So, allow me, if you will, to offer a few suggestions as to how to improve your products and make them more suitable for people like me.

First, each label should include a disclaimer, written in big, bold letters. Your advertising staff should have final copy, but I advise it should say something like, "WARNING: Consumption of this product, while providing instant and powerful gratification, may lead to obesity, with side effects including self-consciousness, denial, guilt, frustration, and lack of clothes-shopping enjoyment. Crying jags, hissy-fits, and temper tantrums are more infrequent, but have been reported in some cases." You may need a bigger container to fit all that, but I think you can afford it, considering you charge over $5 for as much ice cream as one could fit on a single large cone.

As the more expensive, yet more rewarding, alternative, you could invest millions of dollars in the research and development of a fat-free, calorie-free, organic and health-smart ice cream. Imagine being the brain behind that! Your profits would compensate one hundred fold for the initial investment, and you could win back faithful customers like me. Run with it, trust me. You're welcome.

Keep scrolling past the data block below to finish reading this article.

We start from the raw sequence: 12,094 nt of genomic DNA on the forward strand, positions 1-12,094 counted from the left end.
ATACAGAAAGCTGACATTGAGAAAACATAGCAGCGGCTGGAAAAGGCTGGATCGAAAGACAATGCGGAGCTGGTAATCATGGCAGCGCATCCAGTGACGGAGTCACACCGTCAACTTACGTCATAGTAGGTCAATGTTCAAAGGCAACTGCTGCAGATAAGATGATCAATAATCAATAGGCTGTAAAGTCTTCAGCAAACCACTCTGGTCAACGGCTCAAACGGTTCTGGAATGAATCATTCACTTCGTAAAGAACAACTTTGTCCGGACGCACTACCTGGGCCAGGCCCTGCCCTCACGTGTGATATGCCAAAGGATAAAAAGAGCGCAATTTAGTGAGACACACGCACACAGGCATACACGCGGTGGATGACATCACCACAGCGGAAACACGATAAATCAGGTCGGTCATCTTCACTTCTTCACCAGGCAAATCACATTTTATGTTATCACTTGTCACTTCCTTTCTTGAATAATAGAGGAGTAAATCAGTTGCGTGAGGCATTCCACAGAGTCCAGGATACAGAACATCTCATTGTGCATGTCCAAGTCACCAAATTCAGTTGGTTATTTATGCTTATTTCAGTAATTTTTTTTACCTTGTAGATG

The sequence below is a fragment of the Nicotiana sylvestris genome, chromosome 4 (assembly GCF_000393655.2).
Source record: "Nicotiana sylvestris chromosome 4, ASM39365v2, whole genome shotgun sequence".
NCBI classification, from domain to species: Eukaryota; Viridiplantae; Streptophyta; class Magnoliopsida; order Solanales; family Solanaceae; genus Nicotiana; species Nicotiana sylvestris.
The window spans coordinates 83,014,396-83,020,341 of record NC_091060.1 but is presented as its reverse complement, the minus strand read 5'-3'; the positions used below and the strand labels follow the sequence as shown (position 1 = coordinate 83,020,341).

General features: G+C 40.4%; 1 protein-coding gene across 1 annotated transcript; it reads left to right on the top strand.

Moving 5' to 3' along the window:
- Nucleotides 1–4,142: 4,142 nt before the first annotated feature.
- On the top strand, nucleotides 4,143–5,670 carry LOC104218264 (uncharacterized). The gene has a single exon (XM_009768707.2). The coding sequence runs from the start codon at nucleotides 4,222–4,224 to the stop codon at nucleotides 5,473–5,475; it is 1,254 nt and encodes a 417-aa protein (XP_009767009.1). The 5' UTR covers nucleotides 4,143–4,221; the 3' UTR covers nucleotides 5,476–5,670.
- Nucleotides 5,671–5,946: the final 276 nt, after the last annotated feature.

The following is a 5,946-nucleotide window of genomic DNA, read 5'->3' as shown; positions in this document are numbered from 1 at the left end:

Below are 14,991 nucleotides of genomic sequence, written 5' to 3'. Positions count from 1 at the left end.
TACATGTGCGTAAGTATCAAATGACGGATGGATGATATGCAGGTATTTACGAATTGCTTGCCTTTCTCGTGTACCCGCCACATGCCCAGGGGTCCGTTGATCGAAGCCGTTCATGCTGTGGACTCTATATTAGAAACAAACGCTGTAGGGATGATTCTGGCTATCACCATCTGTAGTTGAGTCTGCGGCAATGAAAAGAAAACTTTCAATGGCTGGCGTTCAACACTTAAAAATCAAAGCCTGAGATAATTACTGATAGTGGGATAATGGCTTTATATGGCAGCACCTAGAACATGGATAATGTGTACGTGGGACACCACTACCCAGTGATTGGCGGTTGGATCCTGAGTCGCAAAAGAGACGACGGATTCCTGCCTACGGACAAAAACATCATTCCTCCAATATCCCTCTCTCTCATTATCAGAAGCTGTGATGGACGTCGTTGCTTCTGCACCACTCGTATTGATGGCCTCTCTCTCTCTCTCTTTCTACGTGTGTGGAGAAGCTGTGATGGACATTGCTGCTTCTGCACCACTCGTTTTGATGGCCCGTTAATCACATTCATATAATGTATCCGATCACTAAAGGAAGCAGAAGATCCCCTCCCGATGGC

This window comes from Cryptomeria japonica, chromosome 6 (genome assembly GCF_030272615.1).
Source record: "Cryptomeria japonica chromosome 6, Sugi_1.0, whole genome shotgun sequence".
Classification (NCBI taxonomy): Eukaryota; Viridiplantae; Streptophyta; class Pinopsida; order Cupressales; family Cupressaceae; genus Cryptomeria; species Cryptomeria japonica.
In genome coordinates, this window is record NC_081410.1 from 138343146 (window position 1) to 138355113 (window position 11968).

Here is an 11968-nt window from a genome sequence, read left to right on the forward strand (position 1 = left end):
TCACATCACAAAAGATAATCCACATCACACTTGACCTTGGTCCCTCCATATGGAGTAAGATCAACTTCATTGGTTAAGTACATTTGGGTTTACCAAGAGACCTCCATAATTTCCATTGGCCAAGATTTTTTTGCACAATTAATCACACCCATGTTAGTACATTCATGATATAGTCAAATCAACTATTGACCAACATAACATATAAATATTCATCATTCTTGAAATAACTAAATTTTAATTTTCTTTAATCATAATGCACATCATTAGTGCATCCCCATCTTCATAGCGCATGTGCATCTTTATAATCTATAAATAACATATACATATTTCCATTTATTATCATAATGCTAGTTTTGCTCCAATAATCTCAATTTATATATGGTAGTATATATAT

In closing, I want to again express my regret concerning my new-found temperance, and I apologize for any negative effect it might have on your bottom line. Should you happen to take action on that idea we talked about, let me know and I'll be the first in line.

With fond memories & admiration,
A new & improved Gina MacDonald

Wednesday, April 2, 2008

Game Over

I heard on the news the other night that 80% of adults in Nova Scotia gamble in some form at least four times per month, whether it be buying lotto tickets or taking a trip to the casino. That's a much higher number than I would have guessed.

I've never been much of a gambler. I never to go bingo, I don't buy lottery tickets, scratch tickets, or pull tickets, and I've only been to a casino twice. Another thing I don't do is play those VLTs.

Don't get me wrong, I have before. I've thrown in a few loonies here and there, but never much more than that. And I've always cashed out if my winnings reached more than ten dollars or so. I've just never been very liberal when it comes to those poker machines. I might walk away with lots of money, but only if I risk losing a great deal of it too, something I'm not willing to chance.

Unfortunately, much the same way as alcoholics have a hard time staying away from alcohol, compulsive gamblers can't stay away from VLTs. Addiction is a powerful thing, it seems. Even in the absence of any ingested chemical, people get addicted to playing poker machines as other people do to hard drugs, and I would venture to say that, in this province, it ruins just as many lives.